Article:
Anne Hathaway Reveals Her Favourite Outfit In ‘The Devil Wears Prada’

It's not the outfit you'd think.
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If you’re a fan of The Devil Wears Prada then you’ve likely re-watched the fashion film countless times. As a result, it’s likely that you can remember each and every fashion moment like the back of your hand.

Lo and behold, so does Anne Hathaway, and she has shared her favourite ensemble from the 2006 film.

In a cover story with Interview magazine, the Academy Award-winning actor was given the opportunity to answer a series of questions from famous fans and friends, starting with designer Michael Kors. 

The accessories designer took one for the team, asking what fans around the world have always wondered—what was Anne’s favourite look from Andy Sachs’ wardrobe?

Surprisingly, it wasn’t the famous Chanel boots that she struts past Emily and Giselle Bündchen’s character in the Runway offices. But, fret not, her favourite look still includes a nod to Chanel.

“Michael Kors and I used to live in the same building. We had the most fun lobby in New York at the time,” Hathway recalled, explaining how the two became friends. 

She continued, “But it’s a chicken-and-egg question, because what I think of as my style is so influenced by getting to work with Patricia Field and having conversations with her about how to put outfits together.”

“I love what I wore to the James Hoult party, that velvet Chanel coat that went to the knees, and then the miniskirt and the stockings and the slouched boots,” she revealed, adding, “I think it was a sample because I kept finding straight pins in it.”

Devil Wears Prada

Then, calling upon another designer friend, Marc Jacobs, Anne was asked whether there were any fashion moments throughout her career that she regrets.

“There was this one time where I was very young and dressed myself for an event, and I stepped onto a red carpet and did not know my dress was see-through, and I wasn’t wearing a bra,” she said.

“It was a very long carpet, and at no point did any of the people in that wall of photographers stop to give me a heads-up or offer me a jacket.”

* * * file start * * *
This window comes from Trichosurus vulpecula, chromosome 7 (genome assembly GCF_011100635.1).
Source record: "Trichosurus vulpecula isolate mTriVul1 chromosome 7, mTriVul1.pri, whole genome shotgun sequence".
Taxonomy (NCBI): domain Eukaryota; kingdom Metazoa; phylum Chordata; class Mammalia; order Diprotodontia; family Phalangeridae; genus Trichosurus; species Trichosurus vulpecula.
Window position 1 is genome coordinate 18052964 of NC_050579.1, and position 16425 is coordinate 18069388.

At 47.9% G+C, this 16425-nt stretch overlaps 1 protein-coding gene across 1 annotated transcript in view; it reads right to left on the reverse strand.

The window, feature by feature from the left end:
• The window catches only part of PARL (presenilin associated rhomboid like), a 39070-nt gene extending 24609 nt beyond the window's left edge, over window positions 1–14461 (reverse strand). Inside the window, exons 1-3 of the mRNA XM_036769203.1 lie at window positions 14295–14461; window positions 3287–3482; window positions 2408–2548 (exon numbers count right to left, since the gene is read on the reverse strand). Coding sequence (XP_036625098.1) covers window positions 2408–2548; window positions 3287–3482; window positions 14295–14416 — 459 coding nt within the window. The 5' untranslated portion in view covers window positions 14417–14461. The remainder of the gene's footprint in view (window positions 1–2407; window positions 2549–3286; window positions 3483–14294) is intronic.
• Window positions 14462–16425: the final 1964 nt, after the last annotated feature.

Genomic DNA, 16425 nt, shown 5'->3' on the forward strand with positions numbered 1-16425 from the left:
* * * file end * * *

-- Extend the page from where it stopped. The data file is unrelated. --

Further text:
“I’m not naive. I don’t expect that, but it’s something I would do for another person if I saw it. And so I would erase that, just because it sucked.”

There you have it, we may have only seen glimpses of her ensemble as she skipped through New York streets to find Hoult’s penthouse party, but clearly, that outfit isn’t one to forget.

Anne Hathaway at the 2024 SAG Awards in a cerulean gown. Image: Getty

Hathaway appears to have a keen eye for Devil Wears Prada fashion references, recently wearing a cerulean gown to the 2024 SAG Awards. That’s right. Not turquoise, not lapis — cerulean. It was at this awards that she reunited with her co-stars in the film, Meryl Streep and Emily Blunt to present an award. 

The dress is, of course, a reference to Miranda Priestly’s cerluean monologue, which she deploys to mock Hathaway’s blue sweater.

The cerulean sweater.

In case you were wondering, here’s Miranda’s cerulean monologue, in full:

“You go to your closet and you select out, oh I don’t know, that lumpy blue sweater, for instance, because you’re trying to tell the world that you take yourself too seriously to care about what you put on your back. But what you don’t know is that that sweater is not just blue, it’s not turquoise, it’s not lapis, it’s actually cerulean. You’re also blindly unaware of the fact that in 2002, Oscar de la Renta did a collection of cerulean gowns. And then I think it was Yves St Laurent, wasn’t it, who showed cerulean military jackets? And then cerulean quickly showed up in the collections of eight different designers. Then it filtered down through the department stores and then trickled on down into some tragic “casual corner” where you, no doubt, fished it out of some clearance bin. However, that blue represents millions of dollars and countless jobs and so it’s sort of comical how you think that you’ve made a choice that exempts you from the fashion industry when, in fact, you’re wearing the sweater that was selected for you by the people in this room. From a pile of ‘stuff’.”

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